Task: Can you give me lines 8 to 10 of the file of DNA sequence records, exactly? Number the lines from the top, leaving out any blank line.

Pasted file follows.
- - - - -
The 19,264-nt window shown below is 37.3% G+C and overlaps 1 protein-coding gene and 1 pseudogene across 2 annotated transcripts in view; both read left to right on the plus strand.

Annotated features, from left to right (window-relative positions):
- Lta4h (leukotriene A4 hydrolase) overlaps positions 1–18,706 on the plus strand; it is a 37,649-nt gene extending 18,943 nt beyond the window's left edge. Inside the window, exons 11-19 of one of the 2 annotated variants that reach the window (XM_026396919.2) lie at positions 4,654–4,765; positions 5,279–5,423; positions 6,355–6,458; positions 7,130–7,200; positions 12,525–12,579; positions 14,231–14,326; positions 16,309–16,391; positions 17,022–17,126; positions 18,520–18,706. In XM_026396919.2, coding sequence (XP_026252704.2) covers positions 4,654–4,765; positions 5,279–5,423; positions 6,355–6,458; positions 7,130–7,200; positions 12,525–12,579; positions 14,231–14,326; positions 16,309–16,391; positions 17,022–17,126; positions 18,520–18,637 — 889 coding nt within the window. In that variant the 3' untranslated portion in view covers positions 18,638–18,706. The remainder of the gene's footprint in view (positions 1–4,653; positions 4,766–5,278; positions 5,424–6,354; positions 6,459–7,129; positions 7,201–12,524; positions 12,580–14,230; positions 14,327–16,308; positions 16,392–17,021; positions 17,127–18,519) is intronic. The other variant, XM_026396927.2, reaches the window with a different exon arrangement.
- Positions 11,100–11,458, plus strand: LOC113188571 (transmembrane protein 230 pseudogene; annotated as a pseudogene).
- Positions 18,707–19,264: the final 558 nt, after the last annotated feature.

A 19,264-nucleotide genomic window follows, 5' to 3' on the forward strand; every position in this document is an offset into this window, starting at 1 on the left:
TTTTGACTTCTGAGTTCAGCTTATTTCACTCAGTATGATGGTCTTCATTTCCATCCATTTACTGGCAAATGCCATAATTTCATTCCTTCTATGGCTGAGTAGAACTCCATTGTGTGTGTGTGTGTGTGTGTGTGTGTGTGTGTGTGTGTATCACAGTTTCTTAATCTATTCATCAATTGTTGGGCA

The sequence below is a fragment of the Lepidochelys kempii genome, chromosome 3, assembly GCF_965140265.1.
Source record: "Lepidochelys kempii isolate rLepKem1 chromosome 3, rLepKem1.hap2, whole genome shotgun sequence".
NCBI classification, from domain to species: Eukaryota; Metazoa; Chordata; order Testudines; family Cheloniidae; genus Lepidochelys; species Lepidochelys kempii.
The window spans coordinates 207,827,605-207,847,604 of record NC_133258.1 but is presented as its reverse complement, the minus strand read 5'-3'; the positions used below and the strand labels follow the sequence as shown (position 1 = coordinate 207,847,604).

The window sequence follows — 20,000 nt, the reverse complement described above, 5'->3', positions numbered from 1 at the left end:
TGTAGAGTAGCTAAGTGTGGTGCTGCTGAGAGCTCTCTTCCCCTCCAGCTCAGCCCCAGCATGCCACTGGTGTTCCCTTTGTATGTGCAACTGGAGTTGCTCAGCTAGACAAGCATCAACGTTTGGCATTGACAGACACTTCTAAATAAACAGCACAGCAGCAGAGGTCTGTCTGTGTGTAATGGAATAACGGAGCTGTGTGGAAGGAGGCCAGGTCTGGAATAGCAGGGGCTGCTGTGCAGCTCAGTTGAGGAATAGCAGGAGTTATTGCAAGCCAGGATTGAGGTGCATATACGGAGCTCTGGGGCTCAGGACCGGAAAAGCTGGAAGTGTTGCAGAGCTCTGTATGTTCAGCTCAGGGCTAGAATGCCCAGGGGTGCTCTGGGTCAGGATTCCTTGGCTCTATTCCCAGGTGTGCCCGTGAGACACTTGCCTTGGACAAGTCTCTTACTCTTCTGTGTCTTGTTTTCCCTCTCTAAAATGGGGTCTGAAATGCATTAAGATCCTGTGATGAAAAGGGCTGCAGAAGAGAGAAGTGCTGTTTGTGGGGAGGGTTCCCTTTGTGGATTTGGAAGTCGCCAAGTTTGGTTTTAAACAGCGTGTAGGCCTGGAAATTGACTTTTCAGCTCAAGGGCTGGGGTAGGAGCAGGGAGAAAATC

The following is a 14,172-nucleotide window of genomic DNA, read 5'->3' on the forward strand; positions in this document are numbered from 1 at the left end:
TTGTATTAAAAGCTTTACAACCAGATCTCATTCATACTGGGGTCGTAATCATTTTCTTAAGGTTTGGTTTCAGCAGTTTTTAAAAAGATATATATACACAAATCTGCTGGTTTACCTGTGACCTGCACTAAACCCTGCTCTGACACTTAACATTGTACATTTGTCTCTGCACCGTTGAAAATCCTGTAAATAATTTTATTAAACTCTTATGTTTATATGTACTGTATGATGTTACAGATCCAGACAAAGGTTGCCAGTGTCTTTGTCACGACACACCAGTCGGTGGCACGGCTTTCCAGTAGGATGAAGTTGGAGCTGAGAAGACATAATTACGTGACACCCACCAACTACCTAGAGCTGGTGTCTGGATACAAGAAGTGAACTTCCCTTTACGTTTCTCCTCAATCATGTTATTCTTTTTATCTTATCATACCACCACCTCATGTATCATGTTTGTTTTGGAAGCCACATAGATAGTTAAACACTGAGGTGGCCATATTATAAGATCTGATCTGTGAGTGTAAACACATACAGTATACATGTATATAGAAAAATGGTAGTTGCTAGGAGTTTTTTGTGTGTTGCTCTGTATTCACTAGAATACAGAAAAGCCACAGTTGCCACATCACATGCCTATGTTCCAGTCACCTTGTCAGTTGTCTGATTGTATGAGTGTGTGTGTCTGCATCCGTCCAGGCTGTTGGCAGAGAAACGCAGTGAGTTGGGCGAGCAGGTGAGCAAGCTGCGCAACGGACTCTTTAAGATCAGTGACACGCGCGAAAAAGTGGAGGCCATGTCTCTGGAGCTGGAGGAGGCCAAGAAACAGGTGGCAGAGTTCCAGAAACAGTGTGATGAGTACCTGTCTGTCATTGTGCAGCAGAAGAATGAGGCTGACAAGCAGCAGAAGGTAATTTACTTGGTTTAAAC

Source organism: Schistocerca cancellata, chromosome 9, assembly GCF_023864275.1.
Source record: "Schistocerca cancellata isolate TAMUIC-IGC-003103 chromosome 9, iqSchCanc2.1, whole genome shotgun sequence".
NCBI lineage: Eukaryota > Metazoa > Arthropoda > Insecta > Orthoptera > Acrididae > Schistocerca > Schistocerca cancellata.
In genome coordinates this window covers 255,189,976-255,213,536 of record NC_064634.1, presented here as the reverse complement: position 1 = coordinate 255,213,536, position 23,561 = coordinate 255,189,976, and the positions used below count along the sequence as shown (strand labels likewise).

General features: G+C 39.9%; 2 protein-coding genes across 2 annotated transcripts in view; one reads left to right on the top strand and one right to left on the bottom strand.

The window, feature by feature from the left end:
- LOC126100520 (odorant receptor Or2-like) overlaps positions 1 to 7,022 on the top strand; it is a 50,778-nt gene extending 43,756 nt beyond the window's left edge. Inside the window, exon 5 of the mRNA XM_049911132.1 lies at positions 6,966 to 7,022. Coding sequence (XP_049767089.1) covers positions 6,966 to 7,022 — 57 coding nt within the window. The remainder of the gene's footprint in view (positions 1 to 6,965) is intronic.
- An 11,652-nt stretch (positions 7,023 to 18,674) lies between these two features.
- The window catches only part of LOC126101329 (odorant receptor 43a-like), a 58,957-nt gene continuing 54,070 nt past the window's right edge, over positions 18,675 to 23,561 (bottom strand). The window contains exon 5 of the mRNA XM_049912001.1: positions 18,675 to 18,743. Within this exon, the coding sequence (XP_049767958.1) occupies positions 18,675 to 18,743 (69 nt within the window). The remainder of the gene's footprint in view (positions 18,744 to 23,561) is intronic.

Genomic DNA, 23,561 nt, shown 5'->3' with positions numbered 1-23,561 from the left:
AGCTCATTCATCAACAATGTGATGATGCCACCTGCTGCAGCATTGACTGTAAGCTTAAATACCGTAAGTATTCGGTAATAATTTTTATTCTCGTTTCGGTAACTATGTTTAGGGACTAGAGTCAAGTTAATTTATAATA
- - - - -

The sequence below is a fragment of the Lepidochelys kempii genome, chromosome 3, assembly GCF_965140265.1.
Source record: "Lepidochelys kempii isolate rLepKem1 chromosome 3, rLepKem1.hap2, whole genome shotgun sequence".
NCBI classification, from domain to species: Eukaryota; Metazoa; Chordata; order Testudines; family Cheloniidae; genus Lepidochelys; species Lepidochelys kempii.